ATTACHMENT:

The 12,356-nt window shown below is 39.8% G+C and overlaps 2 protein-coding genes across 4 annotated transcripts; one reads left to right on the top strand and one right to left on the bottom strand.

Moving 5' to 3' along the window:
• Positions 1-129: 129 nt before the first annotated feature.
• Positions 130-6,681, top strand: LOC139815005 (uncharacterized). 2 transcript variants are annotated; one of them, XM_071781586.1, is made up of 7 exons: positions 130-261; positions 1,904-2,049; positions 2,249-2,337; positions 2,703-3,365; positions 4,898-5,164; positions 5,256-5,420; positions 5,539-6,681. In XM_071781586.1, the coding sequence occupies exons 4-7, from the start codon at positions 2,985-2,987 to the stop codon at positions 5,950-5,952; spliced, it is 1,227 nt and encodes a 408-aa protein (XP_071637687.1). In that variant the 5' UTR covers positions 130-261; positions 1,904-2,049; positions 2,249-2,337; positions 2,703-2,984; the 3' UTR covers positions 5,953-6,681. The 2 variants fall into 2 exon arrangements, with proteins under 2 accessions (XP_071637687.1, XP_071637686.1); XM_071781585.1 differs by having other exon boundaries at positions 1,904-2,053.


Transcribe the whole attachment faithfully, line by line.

The 12,356-nt window shown below is 39.8% G+C and overlaps 2 protein-coding genes across 4 annotated transcripts; one reads left to right on the top strand and one right to left on the bottom strand.

Moving 5' to 3' along the window:
• Positions 1-129: 129 nt before the first annotated feature.
• Positions 130-6,681, top strand: LOC139815005 (uncharacterized). 2 transcript variants are annotated; one of them, XM_071781586.1, is made up of 7 exons: positions 130-261; positions 1,904-2,049; positions 2,249-2,337; positions 2,703-3,365; positions 4,898-5,164; positions 5,256-5,420; positions 5,539-6,681. In XM_071781586.1, the coding sequence occupies exons 4-7, from the start codon at positions 2,985-2,987 to the stop codon at positions 5,950-5,952; spliced, it is 1,227 nt and encodes a 408-aa protein (XP_071637687.1). In that variant the 5' UTR covers positions 130-261; positions 1,904-2,049; positions 2,249-2,337; positions 2,703-2,984; the 3' UTR covers positions 5,953-6,681. The 2 variants fall into 2 exon arrangements, with proteins under 2 accessions (XP_071637687.1, XP_071637686.1); XM_071781585.1 differs by having other exon boundaries at positions 1,904-2,053.